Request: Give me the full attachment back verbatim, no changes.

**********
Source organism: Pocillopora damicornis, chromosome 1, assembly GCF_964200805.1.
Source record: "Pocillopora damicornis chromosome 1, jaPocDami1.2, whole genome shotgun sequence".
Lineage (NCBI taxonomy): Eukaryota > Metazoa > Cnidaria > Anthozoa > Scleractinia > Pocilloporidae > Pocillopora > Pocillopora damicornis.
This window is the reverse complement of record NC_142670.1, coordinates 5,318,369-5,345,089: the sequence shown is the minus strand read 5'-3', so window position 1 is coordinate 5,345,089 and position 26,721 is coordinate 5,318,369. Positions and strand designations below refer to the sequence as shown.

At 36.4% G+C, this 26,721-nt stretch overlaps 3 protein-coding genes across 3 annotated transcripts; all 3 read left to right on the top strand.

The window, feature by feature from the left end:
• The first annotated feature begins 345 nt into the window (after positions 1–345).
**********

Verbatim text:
Source organism: Pocillopora damicornis, chromosome 1, assembly GCF_964200805.1.
Source record: "Pocillopora damicornis chromosome 1, jaPocDami1.2, whole genome shotgun sequence".
Lineage (NCBI taxonomy): Eukaryota > Metazoa > Cnidaria > Anthozoa > Scleractinia > Pocilloporidae > Pocillopora > Pocillopora damicornis.
This window is the reverse complement of record NC_142670.1, coordinates 5,318,369-5,345,089: the sequence shown is the minus strand read 5'-3', so window position 1 is coordinate 5,345,089 and position 26,721 is coordinate 5,318,369. Positions and strand designations below refer to the sequence as shown.

At 36.4% G+C, this 26,721-nt stretch overlaps 3 protein-coding genes across 3 annotated transcripts; all 3 read left to right on the top strand.

The window, feature by feature from the left end:
• The first annotated feature begins 345 nt into the window (after positions 1–345).